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John Stoddart

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A well-trained supporting player of A-list movies and lead in lower-budget projects, John Stockwell was often cast as a rambunctious youth or tough guy with secrets. Although he had done some amateur theater, Stockwell began acting professionally while still a student at Harvard, commuting between Cambridge, Massachusetts and NYC to appear in the CBS daytime drama "Guiding Light." He also made his feature film debut while still in college: a small role in Andrew Bergman's "So Fine" (1981). Numerous modestly priced films geared toward the youth market followed. Stockwell was Keith Gordon's buddy in the haunted car drama, "Christine," based on the Stephen King novel and joined Tom Cruise on a teen jaunt in Mexico in "Losin' It" (both 1983). By the time he and Cruise next co-starred, their roles were reversed with Stockwell decidedly in support of the superstar playing Cougar, the F-14 pilot who grounds himself thus giving Cruise's a shot at being "Top Gun" (1986). The actor also had a rather high profile turn as the high school teen out to create a time machine in "My Science Project" (1985). The low budget shop Cannon Films gave Stockwell the opportunity to write and direct features. He starred as the...

A well-trained supporting player of A-list movies and lead in lower-budget projects, John Stockwell was often cast as a rambunctious youth or tough guy with secrets. Although he had done some amateur theater, Stockwell began acting professionally while still a student at Harvard, commuting between Cambridge, Massachusetts and NYC to appear in the CBS daytime drama "Guiding Light." He also made his feature film debut while still in college: a small role in Andrew Bergman's "So Fine" (1981). Numerous modestly priced films geared toward the youth market followed. Stockwell was Keith Gordon's buddy in the haunted car drama, "Christine," based on the Stephen King novel and joined Tom Cruise on a teen jaunt in Mexico in "Losin' It" (both 1983). By the time he and Cruise next co-starred, their roles were reversed with Stockwell decidedly in support of the superstar playing Cougar, the F-14 pilot who grounds himself thus giving Cruise's a shot at being "Top Gun" (1986). The actor also had a rather high profile turn as the high school teen out to create a time machine in "My Science Project" (1985).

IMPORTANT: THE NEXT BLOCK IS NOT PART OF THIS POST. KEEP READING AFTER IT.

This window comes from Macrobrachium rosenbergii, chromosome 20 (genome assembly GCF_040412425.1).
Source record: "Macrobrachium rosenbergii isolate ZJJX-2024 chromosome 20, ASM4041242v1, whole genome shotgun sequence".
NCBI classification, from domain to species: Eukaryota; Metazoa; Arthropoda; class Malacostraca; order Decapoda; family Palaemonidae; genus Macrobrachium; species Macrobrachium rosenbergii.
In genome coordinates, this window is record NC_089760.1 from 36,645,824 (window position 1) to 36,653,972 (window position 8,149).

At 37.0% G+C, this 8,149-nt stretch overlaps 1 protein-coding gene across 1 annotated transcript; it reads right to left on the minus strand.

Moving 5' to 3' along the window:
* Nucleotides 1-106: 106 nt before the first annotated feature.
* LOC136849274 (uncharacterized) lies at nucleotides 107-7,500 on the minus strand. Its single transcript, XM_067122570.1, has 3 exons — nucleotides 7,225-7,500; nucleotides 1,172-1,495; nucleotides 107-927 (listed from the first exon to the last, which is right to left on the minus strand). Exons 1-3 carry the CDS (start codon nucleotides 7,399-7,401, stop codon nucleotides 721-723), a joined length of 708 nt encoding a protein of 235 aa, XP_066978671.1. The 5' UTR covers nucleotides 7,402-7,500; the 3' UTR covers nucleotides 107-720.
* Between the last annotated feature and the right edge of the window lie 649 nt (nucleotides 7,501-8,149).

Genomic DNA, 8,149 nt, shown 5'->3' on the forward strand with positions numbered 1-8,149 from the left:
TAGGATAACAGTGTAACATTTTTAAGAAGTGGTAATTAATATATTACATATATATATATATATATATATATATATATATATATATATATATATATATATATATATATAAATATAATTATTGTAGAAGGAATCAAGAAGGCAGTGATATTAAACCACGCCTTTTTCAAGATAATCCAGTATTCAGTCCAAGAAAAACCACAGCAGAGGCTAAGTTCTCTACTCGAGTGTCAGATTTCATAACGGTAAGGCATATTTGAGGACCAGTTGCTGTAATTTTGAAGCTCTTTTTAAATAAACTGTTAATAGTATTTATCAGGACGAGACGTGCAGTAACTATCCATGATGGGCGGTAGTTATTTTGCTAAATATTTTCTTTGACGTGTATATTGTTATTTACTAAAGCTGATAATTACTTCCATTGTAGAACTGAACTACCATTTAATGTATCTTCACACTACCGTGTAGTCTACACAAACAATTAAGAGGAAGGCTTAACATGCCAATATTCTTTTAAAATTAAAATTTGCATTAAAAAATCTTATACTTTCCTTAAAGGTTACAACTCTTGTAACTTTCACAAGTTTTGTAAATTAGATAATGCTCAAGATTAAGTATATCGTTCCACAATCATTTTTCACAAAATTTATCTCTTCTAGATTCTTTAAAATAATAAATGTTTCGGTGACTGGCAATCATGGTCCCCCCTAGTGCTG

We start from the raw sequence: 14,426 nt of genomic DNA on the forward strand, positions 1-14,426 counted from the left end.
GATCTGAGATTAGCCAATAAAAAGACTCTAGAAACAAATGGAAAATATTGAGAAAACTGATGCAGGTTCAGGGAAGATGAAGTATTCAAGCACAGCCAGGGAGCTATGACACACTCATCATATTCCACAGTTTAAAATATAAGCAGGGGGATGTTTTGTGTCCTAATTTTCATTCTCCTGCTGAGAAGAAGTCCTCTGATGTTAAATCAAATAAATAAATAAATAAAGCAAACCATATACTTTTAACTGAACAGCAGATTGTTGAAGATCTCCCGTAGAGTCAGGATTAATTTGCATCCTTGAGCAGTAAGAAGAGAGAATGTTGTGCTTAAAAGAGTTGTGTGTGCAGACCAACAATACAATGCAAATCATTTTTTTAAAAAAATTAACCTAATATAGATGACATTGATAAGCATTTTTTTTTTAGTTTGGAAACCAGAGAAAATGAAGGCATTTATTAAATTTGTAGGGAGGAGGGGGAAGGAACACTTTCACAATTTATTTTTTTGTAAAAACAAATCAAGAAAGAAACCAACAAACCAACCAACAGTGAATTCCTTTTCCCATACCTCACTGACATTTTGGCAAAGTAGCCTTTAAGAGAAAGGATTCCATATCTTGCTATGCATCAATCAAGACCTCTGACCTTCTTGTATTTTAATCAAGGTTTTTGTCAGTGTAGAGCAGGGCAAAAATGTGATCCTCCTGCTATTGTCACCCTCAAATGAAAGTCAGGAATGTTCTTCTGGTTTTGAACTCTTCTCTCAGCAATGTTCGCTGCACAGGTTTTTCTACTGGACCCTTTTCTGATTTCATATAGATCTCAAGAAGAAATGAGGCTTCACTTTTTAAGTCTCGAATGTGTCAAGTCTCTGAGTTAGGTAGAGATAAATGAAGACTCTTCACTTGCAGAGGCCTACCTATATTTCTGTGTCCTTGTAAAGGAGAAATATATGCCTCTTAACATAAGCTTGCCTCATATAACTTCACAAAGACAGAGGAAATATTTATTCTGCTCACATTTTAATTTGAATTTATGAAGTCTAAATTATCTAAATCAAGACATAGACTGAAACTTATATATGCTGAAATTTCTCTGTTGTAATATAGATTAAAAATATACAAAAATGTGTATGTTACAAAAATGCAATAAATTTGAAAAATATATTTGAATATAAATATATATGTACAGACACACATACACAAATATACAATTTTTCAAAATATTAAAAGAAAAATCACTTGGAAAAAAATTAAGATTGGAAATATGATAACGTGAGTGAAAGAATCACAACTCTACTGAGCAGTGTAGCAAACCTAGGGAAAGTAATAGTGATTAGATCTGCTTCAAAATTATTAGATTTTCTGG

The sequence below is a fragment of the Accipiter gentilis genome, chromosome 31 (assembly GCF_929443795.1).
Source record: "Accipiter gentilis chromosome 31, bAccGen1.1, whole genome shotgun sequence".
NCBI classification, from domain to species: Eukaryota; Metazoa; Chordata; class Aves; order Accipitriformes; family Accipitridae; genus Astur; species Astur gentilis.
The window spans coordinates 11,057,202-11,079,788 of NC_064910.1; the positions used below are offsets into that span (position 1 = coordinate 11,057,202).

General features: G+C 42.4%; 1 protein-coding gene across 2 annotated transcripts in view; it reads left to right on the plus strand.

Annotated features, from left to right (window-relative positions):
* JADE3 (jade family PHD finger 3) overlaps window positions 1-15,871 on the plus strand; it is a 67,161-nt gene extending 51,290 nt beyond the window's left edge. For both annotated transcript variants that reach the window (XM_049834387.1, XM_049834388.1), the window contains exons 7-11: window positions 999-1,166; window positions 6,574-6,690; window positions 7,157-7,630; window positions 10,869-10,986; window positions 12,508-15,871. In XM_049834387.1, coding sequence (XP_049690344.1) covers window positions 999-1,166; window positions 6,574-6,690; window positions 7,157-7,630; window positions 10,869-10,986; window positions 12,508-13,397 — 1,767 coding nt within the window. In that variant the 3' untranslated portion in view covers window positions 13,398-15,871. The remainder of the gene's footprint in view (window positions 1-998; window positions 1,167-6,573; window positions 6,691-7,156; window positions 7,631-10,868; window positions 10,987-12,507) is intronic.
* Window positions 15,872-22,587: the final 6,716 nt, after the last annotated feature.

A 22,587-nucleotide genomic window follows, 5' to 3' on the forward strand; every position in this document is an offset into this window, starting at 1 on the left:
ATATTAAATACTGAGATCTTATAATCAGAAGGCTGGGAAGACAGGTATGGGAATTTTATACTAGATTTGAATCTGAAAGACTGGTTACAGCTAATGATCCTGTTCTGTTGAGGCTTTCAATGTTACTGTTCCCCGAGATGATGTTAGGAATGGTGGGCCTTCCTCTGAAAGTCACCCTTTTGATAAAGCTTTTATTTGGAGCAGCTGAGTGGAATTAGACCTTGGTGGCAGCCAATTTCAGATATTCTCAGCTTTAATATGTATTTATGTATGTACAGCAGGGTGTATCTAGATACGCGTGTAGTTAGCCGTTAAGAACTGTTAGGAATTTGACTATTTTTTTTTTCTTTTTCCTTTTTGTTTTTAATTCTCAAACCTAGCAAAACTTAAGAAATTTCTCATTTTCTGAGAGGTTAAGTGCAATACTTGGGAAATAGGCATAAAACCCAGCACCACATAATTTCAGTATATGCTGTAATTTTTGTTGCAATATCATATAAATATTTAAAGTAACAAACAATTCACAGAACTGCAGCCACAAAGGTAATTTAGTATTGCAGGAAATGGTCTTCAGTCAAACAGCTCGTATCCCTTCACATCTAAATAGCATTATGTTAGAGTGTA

The low budget shop Cannon Films gave Stockwell the opportunity to write and direct features. He starred as the leader of a group of teenage vigilantes in the suspense thriller "Dangerously Close" (1986) which he co-wrote with Scott Fields and Marty Ross. Fields and Stockwell went on to become a screenwriting team, although only one other effort has been produced: "Under Cover" (1987), a pallid effort about a cop investigating a high school drug ring, which also marked Stockwell's directorial debut. He returned to the other side of the camera in the direct-to-video drama "Born to Ride" and the Italian-produced feature "Miliardi" (both 1991). He headlined the "Rashomon"-inspired indie, "I Shot a Man in Vegas" (1994) and played a cameo role as a White House staff member in Oliver Stone's "Nixon" (1995).

On TV, Stockwell was Billy Hazard, a Northern soldier fighting in the American Civil War, in the ABC miniseries "North and South" (1985) and co-starred as a member of the "Billionaire Boys Club" (NBC, 1987), a group of arrogant young investment partners who turn to murder. He has also been seen in the TV-movies "Quarterback Princess" (CBS, 1983), as Helen Hunt's boyfriend, and alongside Stefanie Powers and Robert Wagner in "Hart to Hart: Crimes of the Hart" (NBC, 1994).

In the early 90s, Stockwell had all but abandoned acting in favor of pursuing a music career as front man for the band The Brood. When he did return to movies and TV, he worked infrequently preferring to develop his burgeoning reputation as a screenwriter and director. He penned the darkly humorous script for HBO's "Breast Men" (1997), about the inventors of silicone implants which became his calling card. He wrote and directed the equally well-received drama "Cheaters" (HBO, 2000), about a teacher who uses an illegally obtained copy of test questions to level the playing field in an academic competition. His taut, nicely nuanced script snagged an Emmy nomination. Stockwell went on to helm "crazy/beautiful" (2001), a contemporary spin on "Romeo and Juliet" starring Kirsten Dunst and Jay Hernandez, and write the screenplay for "Rock Star" (also 2001), about an ordinary guy who harbors a desire to play in a heavy metal band.

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